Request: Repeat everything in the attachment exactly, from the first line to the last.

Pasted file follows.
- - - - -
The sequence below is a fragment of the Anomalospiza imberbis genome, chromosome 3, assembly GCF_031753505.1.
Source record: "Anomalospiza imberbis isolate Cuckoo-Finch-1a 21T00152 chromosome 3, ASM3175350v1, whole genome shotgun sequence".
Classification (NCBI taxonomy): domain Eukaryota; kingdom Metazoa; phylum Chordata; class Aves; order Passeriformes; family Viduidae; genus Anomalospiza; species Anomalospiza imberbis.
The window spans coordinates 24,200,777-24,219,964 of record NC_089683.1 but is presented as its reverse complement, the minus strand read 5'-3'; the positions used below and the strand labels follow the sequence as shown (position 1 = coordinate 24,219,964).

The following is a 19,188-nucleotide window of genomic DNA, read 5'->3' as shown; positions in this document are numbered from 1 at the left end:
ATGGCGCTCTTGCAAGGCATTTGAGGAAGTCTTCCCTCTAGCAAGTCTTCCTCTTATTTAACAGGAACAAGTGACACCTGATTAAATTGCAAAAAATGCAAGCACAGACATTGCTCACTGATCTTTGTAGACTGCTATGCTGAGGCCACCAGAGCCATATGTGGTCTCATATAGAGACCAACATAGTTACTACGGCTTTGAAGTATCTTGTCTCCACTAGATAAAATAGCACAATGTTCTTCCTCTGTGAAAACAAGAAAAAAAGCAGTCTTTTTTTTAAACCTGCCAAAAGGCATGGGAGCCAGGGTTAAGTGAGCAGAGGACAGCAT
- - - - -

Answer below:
The sequence below is a fragment of the Anomalospiza imberbis genome, chromosome 3, assembly GCF_031753505.1.
Source record: "Anomalospiza imberbis isolate Cuckoo-Finch-1a 21T00152 chromosome 3, ASM3175350v1, whole genome shotgun sequence".
Classification (NCBI taxonomy): domain Eukaryota; kingdom Metazoa; phylum Chordata; class Aves; order Passeriformes; family Viduidae; genus Anomalospiza; species Anomalospiza imberbis.
The window spans coordinates 24,200,777-24,219,964 of record NC_089683.1 but is presented as its reverse complement, the minus strand read 5'-3'; the positions used below and the strand labels follow the sequence as shown (position 1 = coordinate 24,219,964).

The following is a 19,188-nucleotide window of genomic DNA, read 5'->3' as shown; positions in this document are numbered from 1 at the left end:
ATGGCGCTCTTGCAAGGCATTTGAGGAAGTCTTCCCTCTAGCAAGTCTTCCTCTTATTTAACAGGAACAAGTGACACCTGATTAAATTGCAAAAAATGCAAGCACAGACATTGCTCACTGATCTTTGTAGACTGCTATGCTGAGGCCACCAGAGCCATATGTGGTCTCATATAGAGACCAACATAGTTACTACGGCTTTGAAGTATCTTGTCTCCACTAGATAAAATAGCACAATGTTCTTCCTCTGTGAAAACAAGAAAAAAAGCAGTCTTTTTTTTAAACCTGCCAAAAGGCATGGGAGCCAGGGTTAAGTGAGCAGAGGACAGCAT